SentinelOne Updates Endpoint Detection, Response Platform

Available with subscription pricing based on a per endpoint per year basis, EDR also generates forensic reports, among other expanded capabilities.

SentinalOne and Endpoint Security

Endpoint security specialist SentinelOne announced the latest release of EDR (Endpoint Detection and Response), which expands its core execution inspection technology with cloud intelligence, application whitelisting and real-time forensics.

This broader security coverage enables EDR to provide a continuous cycle of protection against both known and zero-day attacks on Windows, Mac and Android computing devices, including servers and embedded systems.

The expanded capabilities build upon SentinelOne’s existing predictive execution inspection engine, which dynamically tracks each newly created process on a machine to block malware, exploits and zero-day attacks.

"SentinelOne EDR is currently aimed at large to medium sized enterprises, which suffer most from advanced attacks. However, endpoint protection is an issue for all businesses. Primarily because the only tool available to them is anti-virus scanning, which everyone recognizes doesn't work anymore," Tomer Weingarten, CEO of SentinelOne, told eWEEK. "This is leaving organizations of all sizes exposed to attacks that can shut down or harm their business. Recent examples include Sony, Target, JP Morgan Chase and many others."

Weingarten also noted that sometime next year the company would release a version aimed at small and midsize businesses (SMBs).

Available immediately with subscription pricing based on a per endpoint per year basis, EDR also generates forensic reports which provide a graphical view of an attack’s sequence and also line-by-line details including dwell time, files impacted and network connections.

The platform provides dynamic investigative capabilities as a threat occurs, with forensic capabilities designed to simplify the collection and analysis of security incident data to accelerate response efforts such as identifying any other compromised machines on the network.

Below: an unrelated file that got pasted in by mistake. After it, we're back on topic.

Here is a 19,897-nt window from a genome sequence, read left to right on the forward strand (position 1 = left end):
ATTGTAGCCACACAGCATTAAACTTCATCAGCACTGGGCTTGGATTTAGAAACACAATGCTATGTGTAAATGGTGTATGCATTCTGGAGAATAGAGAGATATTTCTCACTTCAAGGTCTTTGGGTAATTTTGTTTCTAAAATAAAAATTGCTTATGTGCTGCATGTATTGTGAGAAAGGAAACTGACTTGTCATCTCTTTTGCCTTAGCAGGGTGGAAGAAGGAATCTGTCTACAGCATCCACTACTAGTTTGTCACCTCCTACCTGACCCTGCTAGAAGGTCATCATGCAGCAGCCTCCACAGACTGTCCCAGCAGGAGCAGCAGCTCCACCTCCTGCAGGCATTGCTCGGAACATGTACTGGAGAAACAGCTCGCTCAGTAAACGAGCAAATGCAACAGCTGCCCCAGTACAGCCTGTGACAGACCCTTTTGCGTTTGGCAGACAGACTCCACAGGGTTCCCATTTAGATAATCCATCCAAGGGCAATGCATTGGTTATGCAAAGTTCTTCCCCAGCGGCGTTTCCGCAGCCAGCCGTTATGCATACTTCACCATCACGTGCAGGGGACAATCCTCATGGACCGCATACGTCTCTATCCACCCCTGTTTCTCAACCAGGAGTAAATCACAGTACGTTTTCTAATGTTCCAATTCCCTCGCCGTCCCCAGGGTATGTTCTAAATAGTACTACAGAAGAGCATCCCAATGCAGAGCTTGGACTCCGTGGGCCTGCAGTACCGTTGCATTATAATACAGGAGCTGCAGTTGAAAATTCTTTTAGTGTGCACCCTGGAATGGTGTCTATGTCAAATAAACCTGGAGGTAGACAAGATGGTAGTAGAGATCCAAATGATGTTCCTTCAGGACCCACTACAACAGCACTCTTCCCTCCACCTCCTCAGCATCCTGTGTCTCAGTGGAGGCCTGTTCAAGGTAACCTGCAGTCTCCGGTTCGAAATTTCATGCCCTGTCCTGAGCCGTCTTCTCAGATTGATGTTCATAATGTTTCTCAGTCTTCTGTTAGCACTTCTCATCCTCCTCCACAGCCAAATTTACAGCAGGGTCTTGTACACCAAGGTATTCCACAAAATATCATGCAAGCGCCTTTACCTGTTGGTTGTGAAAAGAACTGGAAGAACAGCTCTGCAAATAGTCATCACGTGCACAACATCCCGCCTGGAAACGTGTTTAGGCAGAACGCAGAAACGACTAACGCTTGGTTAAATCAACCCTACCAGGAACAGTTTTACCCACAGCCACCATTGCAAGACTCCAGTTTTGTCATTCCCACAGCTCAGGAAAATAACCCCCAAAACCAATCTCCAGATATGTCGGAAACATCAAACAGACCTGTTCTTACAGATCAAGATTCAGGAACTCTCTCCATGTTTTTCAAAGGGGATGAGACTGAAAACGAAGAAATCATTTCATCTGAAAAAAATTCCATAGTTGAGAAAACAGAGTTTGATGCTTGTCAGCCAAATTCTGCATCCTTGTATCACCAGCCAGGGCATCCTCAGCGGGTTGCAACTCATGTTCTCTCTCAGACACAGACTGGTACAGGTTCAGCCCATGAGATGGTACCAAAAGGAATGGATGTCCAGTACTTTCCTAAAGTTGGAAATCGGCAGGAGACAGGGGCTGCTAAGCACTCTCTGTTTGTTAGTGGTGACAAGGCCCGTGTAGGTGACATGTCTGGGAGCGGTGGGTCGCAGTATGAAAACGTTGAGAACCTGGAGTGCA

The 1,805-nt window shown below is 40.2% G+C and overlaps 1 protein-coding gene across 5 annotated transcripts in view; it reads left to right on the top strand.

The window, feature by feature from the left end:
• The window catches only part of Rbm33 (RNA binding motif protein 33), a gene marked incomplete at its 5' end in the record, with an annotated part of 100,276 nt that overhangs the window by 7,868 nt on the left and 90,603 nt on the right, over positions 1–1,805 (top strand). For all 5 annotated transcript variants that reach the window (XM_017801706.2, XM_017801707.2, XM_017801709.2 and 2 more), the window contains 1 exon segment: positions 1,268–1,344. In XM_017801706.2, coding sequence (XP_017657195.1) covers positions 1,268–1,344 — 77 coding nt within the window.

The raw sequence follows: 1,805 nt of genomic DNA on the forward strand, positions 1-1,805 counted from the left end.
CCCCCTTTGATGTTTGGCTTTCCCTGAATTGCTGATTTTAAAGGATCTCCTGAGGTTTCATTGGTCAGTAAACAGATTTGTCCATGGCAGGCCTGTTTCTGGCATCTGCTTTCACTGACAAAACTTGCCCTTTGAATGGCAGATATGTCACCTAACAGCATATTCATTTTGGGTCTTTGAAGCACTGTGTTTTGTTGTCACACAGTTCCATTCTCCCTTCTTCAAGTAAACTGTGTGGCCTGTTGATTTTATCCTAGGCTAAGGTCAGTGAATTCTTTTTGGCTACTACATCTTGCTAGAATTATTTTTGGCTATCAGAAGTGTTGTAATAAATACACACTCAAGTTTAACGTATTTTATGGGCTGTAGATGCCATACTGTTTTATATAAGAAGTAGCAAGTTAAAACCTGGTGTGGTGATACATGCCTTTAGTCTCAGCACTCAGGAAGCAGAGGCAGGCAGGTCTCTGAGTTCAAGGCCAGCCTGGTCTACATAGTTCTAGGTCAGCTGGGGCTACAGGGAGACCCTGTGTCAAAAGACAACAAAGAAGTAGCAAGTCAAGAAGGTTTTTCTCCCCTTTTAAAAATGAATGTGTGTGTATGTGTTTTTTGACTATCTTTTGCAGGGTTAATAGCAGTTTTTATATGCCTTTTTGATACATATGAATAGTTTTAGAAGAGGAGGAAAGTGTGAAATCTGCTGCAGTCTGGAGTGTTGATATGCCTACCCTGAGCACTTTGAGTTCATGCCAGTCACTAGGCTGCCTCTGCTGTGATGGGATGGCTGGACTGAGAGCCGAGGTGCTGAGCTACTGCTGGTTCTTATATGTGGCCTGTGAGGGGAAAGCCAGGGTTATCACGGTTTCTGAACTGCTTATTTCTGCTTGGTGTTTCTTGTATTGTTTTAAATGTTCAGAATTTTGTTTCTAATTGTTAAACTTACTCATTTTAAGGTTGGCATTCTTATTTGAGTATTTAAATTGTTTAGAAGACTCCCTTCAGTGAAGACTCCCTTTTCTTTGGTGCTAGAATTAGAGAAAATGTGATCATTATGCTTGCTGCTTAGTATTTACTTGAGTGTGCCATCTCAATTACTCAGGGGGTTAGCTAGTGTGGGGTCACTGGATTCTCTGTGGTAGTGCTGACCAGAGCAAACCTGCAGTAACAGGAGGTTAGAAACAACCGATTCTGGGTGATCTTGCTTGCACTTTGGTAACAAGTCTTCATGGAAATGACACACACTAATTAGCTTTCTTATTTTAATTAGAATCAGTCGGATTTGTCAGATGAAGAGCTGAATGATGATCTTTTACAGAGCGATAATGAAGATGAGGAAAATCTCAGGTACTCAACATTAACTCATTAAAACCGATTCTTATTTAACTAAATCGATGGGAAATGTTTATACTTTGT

In addition, EDR now provides the ability to specify which applications are considered safe to run with automatic blacklisting of malicious applications that are detected by its predictive execution inspection engine.

The blacklist capability prevents a malicious application from spreading to other endpoints in the organization.

For discovery and initial whitelist configuration, SentinelOne EDR provides real-time visibility into all applications running on an endpoint, and also protects against tainted whitelisted applications.

To proactively block known threats, SentinelOne EDR now provides continuous passive scanning which combines cloud intelligence and processing.

Since its agent monitors every file and process on the endpoint, EDR automatically sends information to the cloud where it is scanned in real time by more than 40 engines that incorporate intelligence from leading reputation services. When a threat is detected it is immediately blocked on the endpoint before it can cause any damage.

From a performance and administration standpoint, SentinelOne’s passive scanning has zero impact on endpoints and does not require on-device updates.

Weingarten noted Endpoint protection must shift more of its focus to heuristic-based detection, and less on prior knowledge or reputation-based systems to block advanced and zero-day attacks.

"This approach will make it much harder for attackers to compromise systems and enable breaches to be detected faster," he explained. "In addition, endpoint protection systems should extend to cloud-based apps. They should allow administrators to set up centralized rules and policies to control both desktop and cloud apps with the same enforcement agent."